I left London after ten years, and moved to Berlin, for various reasons. There is a lot of UX work here, but most of it is in digital B2C Product creation in the lean / Agile / data-informed variety for start-ups (or companies that think they want to be start-ups). Showing up with twenty years of product facilitation and advanced concepts on the CV meant a lot of searching to find a good fit, and I now am working in scientific publishing, enabling an internal platform for many business units.
I recently noticed a core piece of anxiety I used to have almost every day at work in London at the various agencies and clients, is gone. It isn’t just the way UX in London is so over-hyped with its constant events and conferences that makes you feel just doing your job is not good enough, but something else has qualitatively changed for me. I sat with it for a moment and realized what it was: I am not asked to do the impossible anymore.
There are a lot of ways to find joy in programming, but I think that there are very few of us for whom the joy comes from increasing conversion rates by 0.01% so the investors and founders get slightly closer to buying their sixth car.
— Gary Bernhardt (@garybernhardt) November 10, 2018
The higher I got, the more unreasonable the requirements I had to take responsibility for became. I have been the Director of UX for a client where someone included in the pitch the promise that our version of their new website would increase conversion by 10%. Just like that. Or I have been co-tasked with revamping a whole web product to be more socially conscious and long-term oriented, but then also told the lead-generation part of it could absolutely not drop, even though offering those leads were in direct contravention in tone to the new product. That sort of thing, mostly just blithely required so someone upstairs could get or keep their bonus.
So, increasing the business, not hurting the money they make, why do I call that unreasonable? The problem with those kinds of requirements is that UX doesn’t have the tools to evaluate them before the work is taken on. I have no way of conclusively starting out and saying, oh yeah I can do that. Asking me to sign up to goals I can’t evaluate, well, yeah that is unreasonable.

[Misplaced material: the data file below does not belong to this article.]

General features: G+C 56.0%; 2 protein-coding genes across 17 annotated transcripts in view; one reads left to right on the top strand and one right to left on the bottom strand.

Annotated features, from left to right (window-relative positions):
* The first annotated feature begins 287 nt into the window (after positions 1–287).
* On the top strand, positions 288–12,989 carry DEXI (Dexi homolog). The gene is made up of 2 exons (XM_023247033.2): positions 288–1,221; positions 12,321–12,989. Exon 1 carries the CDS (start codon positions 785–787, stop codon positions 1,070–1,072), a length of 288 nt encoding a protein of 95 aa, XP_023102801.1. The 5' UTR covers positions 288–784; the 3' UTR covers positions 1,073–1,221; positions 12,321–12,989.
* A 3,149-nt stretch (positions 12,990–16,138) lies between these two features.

What is wrong with our industry that after 30 years we can’t authoritively place an OK button effectively on a page without a Build / Measure / Learn cycle?
Does every magazine page need qual interviews? Can we not lay out books without A/B tests?
— FJ!! (@fj) August 16, 2018
Every UX Researcher will tell you: users never stop surprising you. Every UX Designer who has had their stuff user-tested a lot will tell you: the version before first testing is trash. We can throw however many years of experience we have at any design, however many heuristics we have to get it right, and we will still be surprised at how users interpret some aspect of a page: the copy, not seeing a button because of the surrounding elements, the sizes of boxes misleading the eye. Add to that how every design these days is very often not the actual full page, but a piece that will be inserted into a system of modules, journeys, cookie banners, mail sign-ups, surrounding content, and unpredictable ads, and we’re unable to have any certainty even if we did have predictive tools.
But we don’t have predictive tools in UX. Just a mountain of ways to lower risk by gathering information pre- or post-design. So when during a pitch I find out I am being signed up to a 10% increase of conversion I can’t actually say No and keep my job. I can barely say “I don’t know”, really. I have gotten away with “I’ll do my best” or “Well, their site is fundamentally ten years old–I really think we should be able to do better”.
Programming, i.e. software development, switched to Agile methodologies because it turns out the intricacies of legacy layers of code and business-requirements make it impossible to predict scope and time beyond four weeks. UX design tries to do the same shortening by advocating repeating quick build-test-measure cycles, calling it a “product experiment” to “fail fast at”, but it is still not accepted everywhere, and the reason this methodology needs to exists, that fundamental inability to predict during design how good a design is, just hasn’t properly percolated back up to decision makers yet. We also haven’t let it: part of clawing our way to a seat at the top table has been putting up this facade that “finally” letting us do “proper” proper Service / UX / Customer / Product / User-centered Design will surely lower risk and increase profits by making better products. That facade is hurting us by not letting us push back against requirements we can not fulfill, and that desire for a place at the table is holding us back by stopping us from staring the business in the face and point blank asking “Instead of making me obsess over 40 colors of green to increase click-through rates by .1%, have you considered making a product at a price people actually want? Because if you did, I could hide that Buy button and people would still click it.”
But no. Industry does not work that way. Instead I carried around a tiny gremlin far away in my consciousness, a gremlin I could easily explain and wave away as the way things are, or that by the time the client would notice I did not increase conversion by 10% or whatever, we would be further along the path of doing other things. But it still gnawed at me. I only notice now that it is gone by how much.
‘Conversion’ is not the work I signed up for twenty years ago when I wanted to make computing easier for my mother. This is.